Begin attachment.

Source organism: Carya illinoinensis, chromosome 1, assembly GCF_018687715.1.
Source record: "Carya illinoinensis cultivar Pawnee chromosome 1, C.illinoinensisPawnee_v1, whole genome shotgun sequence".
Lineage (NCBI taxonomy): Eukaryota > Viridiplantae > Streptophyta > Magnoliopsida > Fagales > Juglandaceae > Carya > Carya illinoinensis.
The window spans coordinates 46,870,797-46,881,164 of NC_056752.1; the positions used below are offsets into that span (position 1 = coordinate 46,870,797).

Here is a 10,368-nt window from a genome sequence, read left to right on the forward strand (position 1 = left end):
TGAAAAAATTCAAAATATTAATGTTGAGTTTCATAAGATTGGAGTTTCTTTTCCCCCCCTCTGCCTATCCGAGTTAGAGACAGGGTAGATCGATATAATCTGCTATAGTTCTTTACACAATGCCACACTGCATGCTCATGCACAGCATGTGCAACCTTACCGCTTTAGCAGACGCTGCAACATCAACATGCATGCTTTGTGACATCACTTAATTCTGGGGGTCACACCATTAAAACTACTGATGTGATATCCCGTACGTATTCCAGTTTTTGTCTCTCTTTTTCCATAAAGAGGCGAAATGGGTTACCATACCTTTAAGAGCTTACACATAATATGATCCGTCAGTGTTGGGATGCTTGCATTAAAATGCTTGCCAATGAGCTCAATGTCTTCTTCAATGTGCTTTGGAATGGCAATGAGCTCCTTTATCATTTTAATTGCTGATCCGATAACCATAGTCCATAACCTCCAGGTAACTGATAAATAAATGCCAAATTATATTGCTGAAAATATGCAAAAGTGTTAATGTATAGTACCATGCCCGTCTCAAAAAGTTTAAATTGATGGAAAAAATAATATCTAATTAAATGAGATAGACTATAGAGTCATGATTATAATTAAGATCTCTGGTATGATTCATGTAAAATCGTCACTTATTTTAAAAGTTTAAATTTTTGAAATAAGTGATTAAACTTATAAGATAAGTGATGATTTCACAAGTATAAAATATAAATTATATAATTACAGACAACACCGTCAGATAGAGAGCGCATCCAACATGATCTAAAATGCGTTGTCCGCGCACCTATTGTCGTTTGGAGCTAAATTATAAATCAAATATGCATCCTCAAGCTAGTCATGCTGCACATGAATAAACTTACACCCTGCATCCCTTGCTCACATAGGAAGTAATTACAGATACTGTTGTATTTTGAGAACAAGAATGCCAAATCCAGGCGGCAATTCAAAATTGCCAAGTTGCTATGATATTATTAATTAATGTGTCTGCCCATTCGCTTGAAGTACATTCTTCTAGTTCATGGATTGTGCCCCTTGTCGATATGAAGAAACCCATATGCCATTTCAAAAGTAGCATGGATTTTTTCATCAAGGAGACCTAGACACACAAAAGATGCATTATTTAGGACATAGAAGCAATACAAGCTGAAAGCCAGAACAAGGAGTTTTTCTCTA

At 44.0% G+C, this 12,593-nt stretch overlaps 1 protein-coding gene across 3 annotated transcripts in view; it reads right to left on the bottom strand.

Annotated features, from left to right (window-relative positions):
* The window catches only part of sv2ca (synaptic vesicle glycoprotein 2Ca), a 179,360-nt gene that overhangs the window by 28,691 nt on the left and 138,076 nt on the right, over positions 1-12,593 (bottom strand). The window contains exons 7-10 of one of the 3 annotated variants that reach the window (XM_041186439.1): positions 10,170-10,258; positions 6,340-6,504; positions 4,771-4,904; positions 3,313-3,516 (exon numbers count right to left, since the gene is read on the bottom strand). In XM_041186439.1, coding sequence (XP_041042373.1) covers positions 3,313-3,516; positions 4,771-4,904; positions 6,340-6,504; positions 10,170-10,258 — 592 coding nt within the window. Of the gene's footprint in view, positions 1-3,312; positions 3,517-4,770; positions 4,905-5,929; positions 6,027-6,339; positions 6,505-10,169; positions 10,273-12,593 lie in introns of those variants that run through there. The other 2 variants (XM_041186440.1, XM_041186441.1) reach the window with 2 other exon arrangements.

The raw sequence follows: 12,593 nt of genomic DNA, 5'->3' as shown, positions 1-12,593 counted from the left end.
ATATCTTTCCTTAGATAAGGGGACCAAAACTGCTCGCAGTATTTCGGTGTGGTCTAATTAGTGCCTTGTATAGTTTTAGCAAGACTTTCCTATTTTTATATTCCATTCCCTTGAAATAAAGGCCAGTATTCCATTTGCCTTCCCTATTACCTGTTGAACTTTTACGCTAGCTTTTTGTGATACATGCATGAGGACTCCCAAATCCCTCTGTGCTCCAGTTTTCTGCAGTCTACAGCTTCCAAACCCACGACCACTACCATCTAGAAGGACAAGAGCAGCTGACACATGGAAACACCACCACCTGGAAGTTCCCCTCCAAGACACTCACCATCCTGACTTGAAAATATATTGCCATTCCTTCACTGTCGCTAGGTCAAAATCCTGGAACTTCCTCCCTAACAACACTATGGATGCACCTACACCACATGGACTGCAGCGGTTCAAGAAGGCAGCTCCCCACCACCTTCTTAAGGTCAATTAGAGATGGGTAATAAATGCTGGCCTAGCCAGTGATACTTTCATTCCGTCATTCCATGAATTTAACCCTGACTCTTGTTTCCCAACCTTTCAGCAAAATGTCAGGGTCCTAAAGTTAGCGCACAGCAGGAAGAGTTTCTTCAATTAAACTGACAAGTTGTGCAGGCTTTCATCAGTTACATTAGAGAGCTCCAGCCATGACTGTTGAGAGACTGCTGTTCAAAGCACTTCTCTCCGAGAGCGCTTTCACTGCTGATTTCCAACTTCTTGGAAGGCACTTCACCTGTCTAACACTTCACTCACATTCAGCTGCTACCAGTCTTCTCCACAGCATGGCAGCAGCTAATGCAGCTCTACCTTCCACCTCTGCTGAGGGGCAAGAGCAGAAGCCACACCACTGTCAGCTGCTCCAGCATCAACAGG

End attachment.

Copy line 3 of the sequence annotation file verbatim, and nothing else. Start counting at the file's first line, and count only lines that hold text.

Lineage (NCBI taxonomy): Eukaryota > Viridiplantae > Streptophyta > Magnoliopsida > Fagales > Juglandaceae > Carya > Carya illinoinensis.